OK, I thought, maybe it’s not all that bad. Maybe the connection had broke, so I rebooted the computer. It didn’t start. The screen was blank with the little circle of dots endlessly going round and round. I gave up and powered down the computer, then went to Anne’s laptop to get diagnostic information. After I got what I needed, I went back and started a four-hour process that ran a surface scan on all the hard drives. When it was finally done, the program said that they were all fine.

I worked all morning and part way into the afternoon trying this-and-that with no success. I finally pulled the derelict drive out of the box and only then did the computer come back to life. I made a few configuration changes and finally the computer was stable again. Then I immediately went to Amazon and ordered a replacement drive. After a couple of hours, I had second thoughts and ordered a second one. Since the box is open, I might as well replace them all. As I’ve said in another forum, the question is not whether a hard drive will fail, but when.

You’re probably questioning about all the missing files. Things like tax returns, letters, databases and thirteen yeas of digital photographs. Fortunately I thought about that several years ago and installed an external drive to make weekly automatic backups. I’ve had two of them actually. The first one got full, so I replaced it with a larger drive. After the new hard disks arrive, it will take me a while to restore the files, but thankfully, I still have a copy of everything.

So here’s a life lesson that I’d like to share. Take care of your teeth . . . and back up your computer. Nuff said.

Till then . . . jw

Preparation – Apps

When I plan a trip like this one, I try to learn as much as I can about my destination. I want to know about the history, the climate, and what what’s cool about it, what makes me want to go there in the first place. I look for websites of local photographers and I look at the pictures on Google Earth. Along with all of that acquired knowledge, Queen Anne and I pack local travel guides and when we arrive, I pick up the best maps I can find. I can spend hours going over maps, mile by mile.

This Denali trip isn’t different, only this time we’ve stepped into the 21st Century. Anne just got a smart phone and I bought a tablet, and we’ve loaded several apps to help manage our trip better.

When traveling with an RV, it’s important to plan your camp sites. That’s what AllStays does for us. At $9.99, AllStays is the most expensive application we bought. This app uses Google Maps and overlays campgrounds, dump stations, LP dealers, casinos and even Walmarts along the route. Clicking on an icon opens a dialog box showing a brief description of the item and links to the location’s Website, directions from your current location, current weather conditions, pictures, reviews and if the campground is Web savvy, it will open a page that allows you to pick out a campsite and book it. The app also shows steep downgrades, low bridges, and escape roads, so you can change your route. It’s an impressive little app well worth the price.

When traveling, I always have a hard time reconciling all of my receipts and checkbooks. The next app that I bought will help me with that. This app is called AndroMoney and it was built mostly for business travelers. In it, you to enter something that you paid for and then stick it into a bucket, like personal, business or medical expense. You can start out with a budget amount and it will show you if you are over or under your daily, monthly, or annual allotment. It has built in reports and you can export the data to Excel or another money management programs. The cost for this was a staggering $2.99. At that price I figured that I couldn’t go wrong even if I only didn’t use most of its functions.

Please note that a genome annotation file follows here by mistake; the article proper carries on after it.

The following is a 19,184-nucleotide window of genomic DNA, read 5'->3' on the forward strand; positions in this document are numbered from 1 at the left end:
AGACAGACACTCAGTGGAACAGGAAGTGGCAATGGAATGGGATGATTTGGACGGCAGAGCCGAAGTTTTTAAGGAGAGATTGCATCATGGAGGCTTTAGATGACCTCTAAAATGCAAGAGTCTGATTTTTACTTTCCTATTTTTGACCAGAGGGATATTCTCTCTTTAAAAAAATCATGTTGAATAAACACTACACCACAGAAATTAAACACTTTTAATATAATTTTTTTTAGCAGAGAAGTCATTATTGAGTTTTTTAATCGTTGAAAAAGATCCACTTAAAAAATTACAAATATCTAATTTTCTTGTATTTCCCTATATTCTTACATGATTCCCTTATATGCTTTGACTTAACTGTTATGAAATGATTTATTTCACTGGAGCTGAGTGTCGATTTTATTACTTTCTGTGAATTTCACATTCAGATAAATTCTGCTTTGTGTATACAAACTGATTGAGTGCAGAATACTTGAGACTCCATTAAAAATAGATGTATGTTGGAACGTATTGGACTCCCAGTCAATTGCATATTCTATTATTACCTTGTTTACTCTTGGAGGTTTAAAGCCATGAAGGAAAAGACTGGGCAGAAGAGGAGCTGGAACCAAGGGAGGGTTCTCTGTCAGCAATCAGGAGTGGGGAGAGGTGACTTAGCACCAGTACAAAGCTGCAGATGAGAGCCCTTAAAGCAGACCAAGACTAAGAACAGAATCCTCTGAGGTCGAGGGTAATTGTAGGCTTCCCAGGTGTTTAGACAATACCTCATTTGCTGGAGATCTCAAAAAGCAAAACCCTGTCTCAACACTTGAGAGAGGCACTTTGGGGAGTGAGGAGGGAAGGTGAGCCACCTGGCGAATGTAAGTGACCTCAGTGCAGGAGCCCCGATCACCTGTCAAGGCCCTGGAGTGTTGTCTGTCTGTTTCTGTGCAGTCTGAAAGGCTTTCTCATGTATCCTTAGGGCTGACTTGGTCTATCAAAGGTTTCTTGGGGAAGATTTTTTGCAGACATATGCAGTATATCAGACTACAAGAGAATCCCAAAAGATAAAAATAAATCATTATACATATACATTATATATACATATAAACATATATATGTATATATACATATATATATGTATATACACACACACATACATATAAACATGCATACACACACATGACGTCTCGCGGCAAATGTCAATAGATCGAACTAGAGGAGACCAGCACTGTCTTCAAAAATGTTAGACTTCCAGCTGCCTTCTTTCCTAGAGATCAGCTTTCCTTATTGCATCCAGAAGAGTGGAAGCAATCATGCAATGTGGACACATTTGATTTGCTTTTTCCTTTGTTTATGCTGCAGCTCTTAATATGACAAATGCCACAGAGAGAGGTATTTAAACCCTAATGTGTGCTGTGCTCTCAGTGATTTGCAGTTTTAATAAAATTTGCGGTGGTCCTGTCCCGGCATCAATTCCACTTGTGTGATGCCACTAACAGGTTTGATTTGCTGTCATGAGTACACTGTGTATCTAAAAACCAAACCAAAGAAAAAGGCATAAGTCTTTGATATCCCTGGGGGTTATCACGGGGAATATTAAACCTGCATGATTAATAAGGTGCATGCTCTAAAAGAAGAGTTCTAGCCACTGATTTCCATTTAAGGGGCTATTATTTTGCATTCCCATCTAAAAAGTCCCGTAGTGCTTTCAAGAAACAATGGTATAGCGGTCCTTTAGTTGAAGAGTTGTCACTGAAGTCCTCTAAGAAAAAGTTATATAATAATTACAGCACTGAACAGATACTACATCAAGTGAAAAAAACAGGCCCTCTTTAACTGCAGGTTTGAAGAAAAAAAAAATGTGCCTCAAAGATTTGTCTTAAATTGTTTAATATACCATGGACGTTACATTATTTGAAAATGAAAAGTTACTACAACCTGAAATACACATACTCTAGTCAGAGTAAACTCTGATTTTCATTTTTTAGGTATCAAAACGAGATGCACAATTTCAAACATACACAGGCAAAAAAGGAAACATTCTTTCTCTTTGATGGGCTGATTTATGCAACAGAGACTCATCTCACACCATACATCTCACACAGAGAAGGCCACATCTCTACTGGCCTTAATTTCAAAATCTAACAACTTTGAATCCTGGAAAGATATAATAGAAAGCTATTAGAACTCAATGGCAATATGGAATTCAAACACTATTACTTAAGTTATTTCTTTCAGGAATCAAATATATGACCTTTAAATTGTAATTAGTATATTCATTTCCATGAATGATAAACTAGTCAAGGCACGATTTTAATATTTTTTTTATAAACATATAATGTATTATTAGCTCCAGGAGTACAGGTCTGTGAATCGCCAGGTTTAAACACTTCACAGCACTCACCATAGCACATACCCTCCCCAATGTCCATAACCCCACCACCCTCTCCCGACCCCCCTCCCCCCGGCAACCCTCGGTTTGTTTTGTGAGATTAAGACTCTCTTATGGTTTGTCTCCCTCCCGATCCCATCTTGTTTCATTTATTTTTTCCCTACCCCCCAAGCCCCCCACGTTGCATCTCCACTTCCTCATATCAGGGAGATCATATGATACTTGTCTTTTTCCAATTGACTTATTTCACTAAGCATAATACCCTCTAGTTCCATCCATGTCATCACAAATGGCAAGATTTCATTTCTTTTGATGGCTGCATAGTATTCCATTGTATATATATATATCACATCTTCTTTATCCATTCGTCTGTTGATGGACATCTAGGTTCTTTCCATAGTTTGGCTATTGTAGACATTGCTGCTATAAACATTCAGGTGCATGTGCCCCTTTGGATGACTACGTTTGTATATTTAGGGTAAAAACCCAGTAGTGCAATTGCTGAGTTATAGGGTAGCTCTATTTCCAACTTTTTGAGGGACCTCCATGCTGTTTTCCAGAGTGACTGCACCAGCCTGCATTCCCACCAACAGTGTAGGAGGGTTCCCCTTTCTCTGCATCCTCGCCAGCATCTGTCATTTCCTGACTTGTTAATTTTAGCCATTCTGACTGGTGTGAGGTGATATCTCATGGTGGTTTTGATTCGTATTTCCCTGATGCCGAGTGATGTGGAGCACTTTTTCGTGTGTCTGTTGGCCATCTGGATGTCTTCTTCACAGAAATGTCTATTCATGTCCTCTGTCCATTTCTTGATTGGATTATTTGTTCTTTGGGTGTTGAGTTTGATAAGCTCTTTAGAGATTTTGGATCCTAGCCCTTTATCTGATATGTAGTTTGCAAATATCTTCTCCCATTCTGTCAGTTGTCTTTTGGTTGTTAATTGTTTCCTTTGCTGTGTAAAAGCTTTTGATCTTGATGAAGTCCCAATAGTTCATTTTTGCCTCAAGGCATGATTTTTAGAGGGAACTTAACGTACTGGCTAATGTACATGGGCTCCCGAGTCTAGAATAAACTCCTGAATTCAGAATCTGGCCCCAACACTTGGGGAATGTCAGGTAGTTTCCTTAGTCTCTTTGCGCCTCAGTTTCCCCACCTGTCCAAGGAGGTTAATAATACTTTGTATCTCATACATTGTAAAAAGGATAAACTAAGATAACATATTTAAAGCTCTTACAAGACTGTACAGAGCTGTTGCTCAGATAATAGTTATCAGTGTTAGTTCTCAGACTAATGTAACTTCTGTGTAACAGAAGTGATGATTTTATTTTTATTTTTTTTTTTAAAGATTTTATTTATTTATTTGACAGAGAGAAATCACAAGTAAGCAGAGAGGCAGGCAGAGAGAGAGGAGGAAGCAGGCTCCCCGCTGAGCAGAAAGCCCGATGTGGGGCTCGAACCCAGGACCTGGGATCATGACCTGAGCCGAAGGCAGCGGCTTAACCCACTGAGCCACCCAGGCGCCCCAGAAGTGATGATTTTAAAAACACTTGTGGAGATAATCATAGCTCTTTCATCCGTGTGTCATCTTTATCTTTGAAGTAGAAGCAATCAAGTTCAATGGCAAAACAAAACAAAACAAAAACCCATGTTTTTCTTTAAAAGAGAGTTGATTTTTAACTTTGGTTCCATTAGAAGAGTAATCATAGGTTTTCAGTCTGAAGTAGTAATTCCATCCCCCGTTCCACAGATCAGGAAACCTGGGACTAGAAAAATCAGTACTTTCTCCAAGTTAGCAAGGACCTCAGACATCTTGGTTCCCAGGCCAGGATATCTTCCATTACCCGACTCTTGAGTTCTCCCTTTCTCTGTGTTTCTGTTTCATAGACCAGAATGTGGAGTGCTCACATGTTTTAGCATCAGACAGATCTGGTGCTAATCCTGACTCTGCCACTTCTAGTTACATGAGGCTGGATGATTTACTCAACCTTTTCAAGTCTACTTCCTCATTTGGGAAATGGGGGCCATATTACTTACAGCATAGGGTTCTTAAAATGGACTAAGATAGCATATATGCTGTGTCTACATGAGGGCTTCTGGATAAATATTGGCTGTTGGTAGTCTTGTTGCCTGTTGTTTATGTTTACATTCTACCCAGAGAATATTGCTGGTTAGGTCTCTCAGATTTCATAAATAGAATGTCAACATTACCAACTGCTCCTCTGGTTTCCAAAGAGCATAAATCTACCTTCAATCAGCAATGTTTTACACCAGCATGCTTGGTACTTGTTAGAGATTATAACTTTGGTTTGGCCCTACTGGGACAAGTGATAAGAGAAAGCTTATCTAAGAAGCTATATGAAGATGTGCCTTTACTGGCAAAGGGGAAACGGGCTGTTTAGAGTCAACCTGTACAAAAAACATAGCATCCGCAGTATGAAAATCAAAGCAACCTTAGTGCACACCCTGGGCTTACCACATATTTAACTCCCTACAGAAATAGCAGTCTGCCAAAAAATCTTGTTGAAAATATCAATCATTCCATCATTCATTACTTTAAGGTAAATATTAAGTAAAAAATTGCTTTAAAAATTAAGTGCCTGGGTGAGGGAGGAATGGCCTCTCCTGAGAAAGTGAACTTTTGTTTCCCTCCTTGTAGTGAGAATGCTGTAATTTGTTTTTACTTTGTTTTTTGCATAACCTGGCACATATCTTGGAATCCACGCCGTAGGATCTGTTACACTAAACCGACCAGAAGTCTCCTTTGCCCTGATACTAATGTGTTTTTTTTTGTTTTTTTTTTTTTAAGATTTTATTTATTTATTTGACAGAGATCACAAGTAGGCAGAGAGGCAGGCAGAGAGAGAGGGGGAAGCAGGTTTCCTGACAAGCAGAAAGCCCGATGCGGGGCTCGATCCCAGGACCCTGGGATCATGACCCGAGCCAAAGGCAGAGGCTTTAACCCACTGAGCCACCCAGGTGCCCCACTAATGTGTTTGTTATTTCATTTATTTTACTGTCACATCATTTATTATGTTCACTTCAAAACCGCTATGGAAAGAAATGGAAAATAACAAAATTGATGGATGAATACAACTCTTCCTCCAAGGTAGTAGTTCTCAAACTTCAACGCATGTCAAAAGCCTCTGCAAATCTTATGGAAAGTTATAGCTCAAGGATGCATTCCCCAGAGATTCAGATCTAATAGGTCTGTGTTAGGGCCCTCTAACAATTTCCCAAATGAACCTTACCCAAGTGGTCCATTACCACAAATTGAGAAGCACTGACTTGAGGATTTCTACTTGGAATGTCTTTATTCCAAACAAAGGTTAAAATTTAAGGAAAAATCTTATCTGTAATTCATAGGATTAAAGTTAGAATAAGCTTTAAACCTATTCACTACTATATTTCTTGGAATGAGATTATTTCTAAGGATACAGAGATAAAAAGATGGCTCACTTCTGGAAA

The next app is called TripLog and is free (upgrades are available for a small fee). You all know someone that keeps a mileage logbook in their car; don’t you? That’s what this app does. Each time you stop for gas, you enter the odometer reading, the amount of gallons, the fuel price and total sale. You can also enter other auto expenses like oil changes, car washes and such. You can log each trip you make with your vehicle and categorize them as business or personal and TripLog will generate a report that you can use for filling out taxes. There is a feature that allows you to connect a Bluetooth OBDII reader. Without getting too technical, that’s the port below your steering wheel your mechanic plugs diagnostic stuff into and figures out what the check engine light means. Don’t let that scare you away, you don’t need to use it, just put the numbers in manually. It’s something intriguing to techies because it means the app will automatically start a trip when you turn on the car. I plan on using this program to track segment and overall mileages, and yes I do own an On Board Diagnostic (OBD) reader.

The next two apps that I’ve loaded are just for fun. We are big fans of Food Network and especially the show Diners, Drive-ins and Dives. We’ve tried several of the places that Guy Fieri featured on his show and we pretty much agree with his reviews (actually, if the restraint isn’t good, it won’t make the show). So the app named DDD has the show’s locations. Be still my blood clots. There are even three places in the Fairbanks area that you can bet we’ll try.

Triple D has a pretty good list, but the show was never shot in Canada. The other Food Network app not only includes the Guy Fieri shows, but includes all of the restaurants featured on the network, including the show The Best Thing I Ever Ate. This app is called TV Food Maps and does have places in Whitehorse and Dawson Creek. With all of these places to try, I’m getting antsy to get on the road.

The apps that we’ve loaded are Android devices, of course, if you own the other kind of device, there are versions for IOS that you can get at the Apple Store.